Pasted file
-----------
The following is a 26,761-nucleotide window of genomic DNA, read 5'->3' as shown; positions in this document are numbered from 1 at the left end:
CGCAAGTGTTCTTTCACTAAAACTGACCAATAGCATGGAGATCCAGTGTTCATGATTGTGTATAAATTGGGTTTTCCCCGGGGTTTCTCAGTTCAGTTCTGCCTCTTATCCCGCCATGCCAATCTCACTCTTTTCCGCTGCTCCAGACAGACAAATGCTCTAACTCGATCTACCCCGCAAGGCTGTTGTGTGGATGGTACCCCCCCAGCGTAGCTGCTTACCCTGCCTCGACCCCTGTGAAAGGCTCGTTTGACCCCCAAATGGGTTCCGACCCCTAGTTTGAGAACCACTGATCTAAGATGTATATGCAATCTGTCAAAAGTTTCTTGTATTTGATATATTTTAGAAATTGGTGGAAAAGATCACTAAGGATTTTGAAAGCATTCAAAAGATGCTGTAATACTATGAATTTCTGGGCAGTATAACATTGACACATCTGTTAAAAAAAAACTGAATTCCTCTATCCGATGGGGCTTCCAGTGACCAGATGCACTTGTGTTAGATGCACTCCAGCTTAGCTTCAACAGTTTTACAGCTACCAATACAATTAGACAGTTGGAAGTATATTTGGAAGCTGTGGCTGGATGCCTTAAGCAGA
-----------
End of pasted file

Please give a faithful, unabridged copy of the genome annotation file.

The following is a 26,761-nucleotide window of genomic DNA, read 5'->3' as shown; positions in this document are numbered from 1 at the left end:
CGCAAGTGTTCTTTCACTAAAACTGACCAATAGCATGGAGATCCAGTGTTCATGATTGTGTATAAATTGGGTTTTCCCCGGGGTTTCTCAGTTCAGTTCTGCCTCTTATCCCGCCATGCCAATCTCACTCTTTTCCGCTGCTCCAGACAGACAAATGCTCTAACTCGATCTACCCCGCAAGGCTGTTGTGTGGATGGTACCCCCCCAGCGTAGCTGCTTACCCTGCCTCGACCCCTGTGAAAGGCTCGTTTGACCCCCAAATGGGTTCCGACCCCTAGTTTGAGAACCACTGATCTAAGATGTATATGCAATCTGTCAAAAGTTTCTTGTATTTGATATATTTTAGAAATTGGTGGAAAAGATCACTAAGGATTTTGAAAGCATTCAAAAGATGCTGTAATACTATGAATTTCTGGGCAGTATAACATTGACACATCTGTTAAAAAAAAACTGAATTCCTCTATCCGATGGGGCTTCCAGTGACCAGATGCACTTGTGTTAGATGCACTCCAGCTTAGCTTCAACAGTTTTACAGCTACCAATACAATTAGACAGTTGGAAGTATATTTGGAAGCTGTGGCTGGATGCCTTAAGCAGA